Major League Baseball’s playoff format has included wild card teams since 2012 when they expanded the number of spots in the postseason. Over the years the number of wild card teams has changed, but currently there are two wild card teams from each league that qualify for the MLB playoffs each season.

To understand how the wild card teams fit into the current playoff structure, it’s helpful to first review the overall playoff format. MLB is split into the American League and National League, each with 15 teams. During the regular season from April through September, the teams compete within their league to earn one of three postseason berths. Those three spots are awarded to the division winners from each of the three divisions – East, Central, and West.

Prior to 2012, only the three division winners from each league made the playoffs, regardless of overall record. This meant it was possible for a team to have a better record than a division winner yet miss the postseason entirely. To address this issue and expand the playoffs, baseball added two wild card teams per league beginning in 2012.


With the addition of the wild cards, the total number of playoff teams grew from 6 to 8, with 4 from each league. The wild card round was also introduced as a best-of-five series played between the two wild card teams immediately preceding the division series. This wild card round determines which wild card team advances to then face one of the three division winners in the division series round.

In 2012 and 2013 there were just two wild card teams – one from each league. They played a one-game playoff to determine who would move on to the division series. There was criticism that a team’s entire season could come down to a single game. To address this, MLB expanded the wild card format again for the 2014 season onward.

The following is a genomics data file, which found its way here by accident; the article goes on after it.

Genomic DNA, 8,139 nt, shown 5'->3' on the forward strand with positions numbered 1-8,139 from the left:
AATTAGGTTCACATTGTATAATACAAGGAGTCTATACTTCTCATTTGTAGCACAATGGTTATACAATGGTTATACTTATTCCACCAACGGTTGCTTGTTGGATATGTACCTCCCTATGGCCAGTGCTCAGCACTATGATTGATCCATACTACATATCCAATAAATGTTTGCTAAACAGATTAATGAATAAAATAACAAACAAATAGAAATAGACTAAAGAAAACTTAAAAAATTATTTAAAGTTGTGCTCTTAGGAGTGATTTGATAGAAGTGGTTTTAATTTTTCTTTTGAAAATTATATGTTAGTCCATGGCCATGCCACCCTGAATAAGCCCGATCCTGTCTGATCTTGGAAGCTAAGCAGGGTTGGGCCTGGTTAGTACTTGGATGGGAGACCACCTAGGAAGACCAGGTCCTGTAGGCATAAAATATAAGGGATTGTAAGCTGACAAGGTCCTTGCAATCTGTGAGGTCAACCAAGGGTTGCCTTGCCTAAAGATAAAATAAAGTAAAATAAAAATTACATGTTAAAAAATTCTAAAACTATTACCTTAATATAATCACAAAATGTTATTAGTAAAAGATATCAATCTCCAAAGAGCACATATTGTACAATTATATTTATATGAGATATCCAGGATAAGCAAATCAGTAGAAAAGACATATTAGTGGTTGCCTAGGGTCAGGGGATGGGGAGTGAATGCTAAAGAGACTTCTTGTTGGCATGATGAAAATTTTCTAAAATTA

Beginning in 2014, the playoffs were restructured to include a best-of-five wild card series between the top two wild card teams instead of a one-game playoff. This gave the two wild card clubs a better chance to prove themselves over multiple games rather than risking elimination in a single contest. It also created more excitement and tension with a mini-series prior to the division series round.


Under the current MLB playoff format that has been in place since 2014, each league’s wild card teams are the two clubs with the next best regular season records among teams that did not win their division. Just like the three division winners, the two wild card teams in each league receive an automatic berth in the postseason.

To determine home-field advantage in the wild card series, the wild card team with the superior head-to-head record against the other wildcard club during the regular season gets to host the first two games of the series. If they did not play an even number of home games against each other, then home-field is awarded to the team with the higher winning percentage in intradivision games.

The wild card series is a best-of-five format, so the first club to win three games advances. The winner then moves on to face one of the three division winners in the best-of-five division series round. From there, the league championship series and World Series follow in their standard best-of-seven formats to decide the MLB champion.


In total, Major League Baseball’s current playoff structure consists of 10 teams – two wild card clubs from each league, plus the three division winners. The wild cards give more franchises a shot at playoff baseball andcreates an initial high-stakes showdown between two teams just making it into the postseason. It has led to greater fan interest and more compelling early round matchups since being implemented.

While the number andformat of wild cardshas changedover the years asMLBhas tweaked the playoffsystem, the current setup of two wild cardsteams per league appears to be a successful way to fairlyand excitement reward moredeserving teams beyondjust the three divisionwinners.Baseball’s October tournaments are richer and more dynamic as a resultof including these wild cardentries inthe MLB postseason mix.Going forward,two wild cardclubs from each league is likely toremain a staplepart of baseball’s playoff structure.

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